Side two opens with Florentine Pogan, another massive musical collage that mixes 70s rock, Zappa silliness, classic progressive rock and those faux EW&F vocals again. The next song, Evelyn ... is a short bit of silliness that is forgetable, let's move on.

San Ber'dino opens as a 70s boogie rock number with some Zappa styled progressive rock interjections. The opening is nice, but this song really takes off when they hit a groove and the one and only Johnny Guitar Watson steps up to the mic. If you have never heard Watson sing then you are in for a real treat. Johnny is a blues singer from the 50s and has a voice and vibe that does not exist anymore. Kudos to Frank for bringing this legend into the studio and recording one of the finest angry/sarcastic/funny jams ever.

The next song, Andy, continues with that mix of progressive rock and progressive RnB that makes up so much of this album. The icing on the cake on this number is yet another appearence by the legendary Mr Watson. The album closes with a vocal reprise of Sofa No 1 called Sofa No 2. The added faux operatic vocals are both sarcastic and moving at the same time, sheer genius.

This is the one Zappa album that I never get tired of and it hasn't aged a bit in the 30 years since it came out. Frank is great on this one, but much credit should be given to his sidemen (and woman) who bring so much to this project, especially George Duke who's voice, humor and warm personality permeate this album.
EntertheLemming
The Limbo Variations (Frank, Incense and Mirth)

I had dismissed Zappa long ago as the 'smart arse's smart arse' until I accidentally stumbled upon a transcription of his statement before congress from 1985 in response to attempts by the PMRC to instigate a ratings system for all rock albums with regards the suitability of their lyrics for children. Much to my surprise, his comments revealed a mature, witty and responsible individual who had thought deeply about the perils of censorship for an industry he clearly held in disdain but still felt compelled to protect the rights of its artists. Zappa may have considered Sheena Easton and Prince's projected tantric offspring to be the beneficiaries of a ban on their parents pillow talk but he defended their right to free expression regardless:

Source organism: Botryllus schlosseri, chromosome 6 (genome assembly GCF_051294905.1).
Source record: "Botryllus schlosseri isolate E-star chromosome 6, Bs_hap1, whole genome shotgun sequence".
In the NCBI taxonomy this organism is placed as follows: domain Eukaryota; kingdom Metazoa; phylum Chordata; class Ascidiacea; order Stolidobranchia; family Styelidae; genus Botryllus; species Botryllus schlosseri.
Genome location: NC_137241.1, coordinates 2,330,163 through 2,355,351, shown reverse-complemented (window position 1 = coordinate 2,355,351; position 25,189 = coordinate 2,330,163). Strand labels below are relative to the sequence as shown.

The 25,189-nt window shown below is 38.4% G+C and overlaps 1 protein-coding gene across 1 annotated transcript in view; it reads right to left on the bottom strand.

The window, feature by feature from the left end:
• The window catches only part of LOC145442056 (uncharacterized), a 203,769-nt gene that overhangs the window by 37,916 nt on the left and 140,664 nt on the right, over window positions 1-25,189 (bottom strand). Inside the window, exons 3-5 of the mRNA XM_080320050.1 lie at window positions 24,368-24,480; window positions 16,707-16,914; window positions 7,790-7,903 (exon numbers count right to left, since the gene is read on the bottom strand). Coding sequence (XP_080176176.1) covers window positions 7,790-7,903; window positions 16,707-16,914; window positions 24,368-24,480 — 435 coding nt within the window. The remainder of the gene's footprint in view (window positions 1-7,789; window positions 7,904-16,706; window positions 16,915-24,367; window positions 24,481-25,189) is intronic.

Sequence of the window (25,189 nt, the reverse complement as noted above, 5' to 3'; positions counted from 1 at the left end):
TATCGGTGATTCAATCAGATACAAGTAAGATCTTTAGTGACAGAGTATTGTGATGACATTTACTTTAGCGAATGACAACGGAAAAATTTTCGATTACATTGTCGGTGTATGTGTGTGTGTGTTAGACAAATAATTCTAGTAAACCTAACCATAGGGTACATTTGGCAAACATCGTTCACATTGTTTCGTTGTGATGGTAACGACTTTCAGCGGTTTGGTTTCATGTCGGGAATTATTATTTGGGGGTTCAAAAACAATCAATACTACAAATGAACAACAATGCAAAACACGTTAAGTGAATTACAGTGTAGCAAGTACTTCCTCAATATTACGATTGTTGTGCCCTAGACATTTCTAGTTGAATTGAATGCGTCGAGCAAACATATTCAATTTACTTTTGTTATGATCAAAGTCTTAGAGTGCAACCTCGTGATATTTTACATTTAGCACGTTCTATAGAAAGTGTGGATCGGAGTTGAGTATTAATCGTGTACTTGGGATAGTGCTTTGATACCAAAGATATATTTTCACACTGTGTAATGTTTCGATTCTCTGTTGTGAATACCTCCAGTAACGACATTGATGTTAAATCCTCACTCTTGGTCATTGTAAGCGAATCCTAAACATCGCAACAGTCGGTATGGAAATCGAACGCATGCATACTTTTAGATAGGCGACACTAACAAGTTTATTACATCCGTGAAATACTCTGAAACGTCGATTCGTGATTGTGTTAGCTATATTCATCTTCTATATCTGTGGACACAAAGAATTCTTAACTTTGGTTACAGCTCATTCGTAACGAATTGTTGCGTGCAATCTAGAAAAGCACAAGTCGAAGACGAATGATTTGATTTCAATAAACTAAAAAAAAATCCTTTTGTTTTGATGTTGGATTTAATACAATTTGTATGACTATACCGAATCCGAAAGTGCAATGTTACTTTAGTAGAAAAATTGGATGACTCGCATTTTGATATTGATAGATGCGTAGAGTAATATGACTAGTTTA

The PMRC proposal is an ill-conceived piece of nonsense which fails to deliver any real benefits to children, infringes the civil liberties of people who are not children, and promises to keep the courts busy for years, dealing with the interpretation-al and enforce-mental problems inherent in the proposal's design. It is my understanding that, in law, First Amendment Issues are decided with a preference for the least restrictive alternative. In this context, the PMRC's demands are the equivalent of treating dandruff by decapitation. (Frank Zappa)

This is a political act in stark contrast to Frank's routine dissent which up to that point amounted to merely rubbing the noses of middle class US suburbia in their own clandestine droppings for our entertainment. There are so many different faces to the perennially moustachioed one that with over 60 albums to choose from, which Frank you meet beneath the covers is about as predictable as a 5 headed blind date. I find his contemporary classical music wilfully impenetrable, his scatological pastiches to be scribbled prurient adolescence, his musique concrete works don't and his feature length movies strike me as a slapstick and plagiarised take on 'Dada and Surrealism grab a burger from the Psychedelicatessen'. Which of course leaves One Size Fits All where we experience the fusioneering Frank who for me, is representative of Mr Z at his most endearing and loveable.Together with Hot Rats and Zoot Allures these are the only records I ever find myself playing. This is neither 'Rock from Heaven' or 'Jazz from Hell' and occupies a middle ground where the giggling schoolboy is expelled, the contrapuntal sadist is at the very least on a Roman holiday while the adventurous and irreverent composer/musician holds sway.